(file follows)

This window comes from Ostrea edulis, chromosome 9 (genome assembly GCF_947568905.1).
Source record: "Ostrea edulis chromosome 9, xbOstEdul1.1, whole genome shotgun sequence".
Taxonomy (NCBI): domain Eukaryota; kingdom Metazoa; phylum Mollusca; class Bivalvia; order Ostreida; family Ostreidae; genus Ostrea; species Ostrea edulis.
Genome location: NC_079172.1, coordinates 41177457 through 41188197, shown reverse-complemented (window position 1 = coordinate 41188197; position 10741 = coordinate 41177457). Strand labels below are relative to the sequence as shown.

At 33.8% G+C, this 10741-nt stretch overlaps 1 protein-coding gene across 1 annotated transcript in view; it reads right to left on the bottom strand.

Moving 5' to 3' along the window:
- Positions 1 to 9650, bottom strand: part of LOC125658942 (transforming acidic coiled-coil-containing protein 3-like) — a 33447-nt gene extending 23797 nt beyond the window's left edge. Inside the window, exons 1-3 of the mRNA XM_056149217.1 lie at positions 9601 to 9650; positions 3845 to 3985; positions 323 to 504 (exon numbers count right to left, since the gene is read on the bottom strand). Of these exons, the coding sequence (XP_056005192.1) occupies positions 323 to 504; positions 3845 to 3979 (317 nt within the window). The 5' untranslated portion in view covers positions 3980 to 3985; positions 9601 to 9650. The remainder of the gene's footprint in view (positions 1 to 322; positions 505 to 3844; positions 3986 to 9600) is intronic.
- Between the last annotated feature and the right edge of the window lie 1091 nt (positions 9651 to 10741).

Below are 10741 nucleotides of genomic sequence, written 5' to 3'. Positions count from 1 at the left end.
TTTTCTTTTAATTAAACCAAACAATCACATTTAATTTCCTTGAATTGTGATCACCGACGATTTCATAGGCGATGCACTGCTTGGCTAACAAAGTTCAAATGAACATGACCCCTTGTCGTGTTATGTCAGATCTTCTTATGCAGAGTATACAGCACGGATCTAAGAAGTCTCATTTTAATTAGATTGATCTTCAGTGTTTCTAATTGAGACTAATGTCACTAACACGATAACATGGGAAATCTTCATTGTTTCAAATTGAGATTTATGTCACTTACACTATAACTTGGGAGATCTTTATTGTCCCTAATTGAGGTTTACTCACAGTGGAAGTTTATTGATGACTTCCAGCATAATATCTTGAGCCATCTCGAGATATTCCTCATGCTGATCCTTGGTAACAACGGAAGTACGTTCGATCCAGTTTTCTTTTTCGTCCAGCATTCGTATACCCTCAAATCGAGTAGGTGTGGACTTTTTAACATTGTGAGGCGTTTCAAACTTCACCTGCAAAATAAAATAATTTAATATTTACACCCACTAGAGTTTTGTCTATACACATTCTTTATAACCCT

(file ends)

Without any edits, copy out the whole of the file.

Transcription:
This window comes from Ostrea edulis, chromosome 9 (genome assembly GCF_947568905.1).
Source record: "Ostrea edulis chromosome 9, xbOstEdul1.1, whole genome shotgun sequence".
Taxonomy (NCBI): domain Eukaryota; kingdom Metazoa; phylum Mollusca; class Bivalvia; order Ostreida; family Ostreidae; genus Ostrea; species Ostrea edulis.
Genome location: NC_079172.1, coordinates 41177457 through 41188197, shown reverse-complemented (window position 1 = coordinate 41188197; position 10741 = coordinate 41177457). Strand labels below are relative to the sequence as shown.

At 33.8% G+C, this 10741-nt stretch overlaps 1 protein-coding gene across 1 annotated transcript in view; it reads right to left on the bottom strand.

Moving 5' to 3' along the window:
- Positions 1 to 9650, bottom strand: part of LOC125658942 (transforming acidic coiled-coil-containing protein 3-like) — a 33447-nt gene extending 23797 nt beyond the window's left edge. Inside the window, exons 1-3 of the mRNA XM_056149217.1 lie at positions 9601 to 9650; positions 3845 to 3985; positions 323 to 504 (exon numbers count right to left, since the gene is read on the bottom strand). Of these exons, the coding sequence (XP_056005192.1) occupies positions 323 to 504; positions 3845 to 3979 (317 nt within the window). The 5' untranslated portion in view covers positions 3980 to 3985; positions 9601 to 9650. The remainder of the gene's footprint in view (positions 1 to 322; positions 505 to 3844; positions 3986 to 9600) is intronic.
- Between the last annotated feature and the right edge of the window lie 1091 nt (positions 9651 to 10741).

Below are 10741 nucleotides of genomic sequence, written 5' to 3'. Positions count from 1 at the left end.
TTTTCTTTTAATTAAACCAAACAATCACATTTAATTTCCTTGAATTGTGATCACCGACGATTTCATAGGCGATGCACTGCTTGGCTAACAAAGTTCAAATGAACATGACCCCTTGTCGTGTTATGTCAGATCTTCTTATGCAGAGTATACAGCACGGATCTAAGAAGTCTCATTTTAATTAGATTGATCTTCAGTGTTTCTAATTGAGACTAATGTCACTAACACGATAACATGGGAAATCTTCATTGTTTCAAATTGAGATTTATGTCACTTACACTATAACTTGGGAGATCTTTATTGTCCCTAATTGAGGTTTACTCACAGTGGAAGTTTATTGATGACTTCCAGCATAATATCTTGAGCCATCTCGAGATATTCCTCATGCTGATCCTTGGTAACAACGGAAGTACGTTCGATCCAGTTTTCTTTTTCGTCCAGCATTCGTATACCCTCAAATCGAGTAGGTGTGGACTTTTTAACATTGTGAGGCGTTTCAAACTTCACCTGCAAAATAAAATAATTTAATATTTACACCCACTAGAGTTTTGTCTATACACATTCTTTATAACCCT